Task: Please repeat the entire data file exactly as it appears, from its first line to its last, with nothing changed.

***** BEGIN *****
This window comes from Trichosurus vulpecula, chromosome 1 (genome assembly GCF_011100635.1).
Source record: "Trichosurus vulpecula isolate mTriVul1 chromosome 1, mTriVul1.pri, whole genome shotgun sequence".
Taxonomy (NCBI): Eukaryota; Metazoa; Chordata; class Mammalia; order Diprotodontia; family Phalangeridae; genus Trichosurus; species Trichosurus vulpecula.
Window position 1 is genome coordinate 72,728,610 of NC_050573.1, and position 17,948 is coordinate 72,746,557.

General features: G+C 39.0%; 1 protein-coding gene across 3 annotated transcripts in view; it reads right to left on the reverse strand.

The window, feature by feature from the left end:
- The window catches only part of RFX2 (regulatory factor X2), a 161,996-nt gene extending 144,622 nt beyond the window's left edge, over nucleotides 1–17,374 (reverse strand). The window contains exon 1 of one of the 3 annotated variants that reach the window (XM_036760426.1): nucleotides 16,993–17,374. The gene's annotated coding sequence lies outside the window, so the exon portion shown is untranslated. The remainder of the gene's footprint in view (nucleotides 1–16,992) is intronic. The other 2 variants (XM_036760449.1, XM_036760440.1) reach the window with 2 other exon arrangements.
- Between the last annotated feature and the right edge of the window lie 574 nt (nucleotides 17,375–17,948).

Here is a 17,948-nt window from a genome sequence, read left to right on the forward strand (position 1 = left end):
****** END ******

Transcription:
This window comes from Trichosurus vulpecula, chromosome 1 (genome assembly GCF_011100635.1).
Source record: "Trichosurus vulpecula isolate mTriVul1 chromosome 1, mTriVul1.pri, whole genome shotgun sequence".
Taxonomy (NCBI): Eukaryota; Metazoa; Chordata; class Mammalia; order Diprotodontia; family Phalangeridae; genus Trichosurus; species Trichosurus vulpecula.
Window position 1 is genome coordinate 72,728,610 of NC_050573.1, and position 17,948 is coordinate 72,746,557.

General features: G+C 39.0%; 1 protein-coding gene across 3 annotated transcripts in view; it reads right to left on the reverse strand.

The window, feature by feature from the left end:
- The window catches only part of RFX2 (regulatory factor X2), a 161,996-nt gene extending 144,622 nt beyond the window's left edge, over nucleotides 1–17,374 (reverse strand). The window contains exon 1 of one of the 3 annotated variants that reach the window (XM_036760426.1): nucleotides 16,993–17,374. The gene's annotated coding sequence lies outside the window, so the exon portion shown is untranslated. The remainder of the gene's footprint in view (nucleotides 1–16,992) is intronic. The other 2 variants (XM_036760449.1, XM_036760440.1) reach the window with 2 other exon arrangements.
- Between the last annotated feature and the right edge of the window lie 574 nt (nucleotides 17,375–17,948).

Here is a 17,948-nt window from a genome sequence, read left to right on the forward strand (position 1 = left end):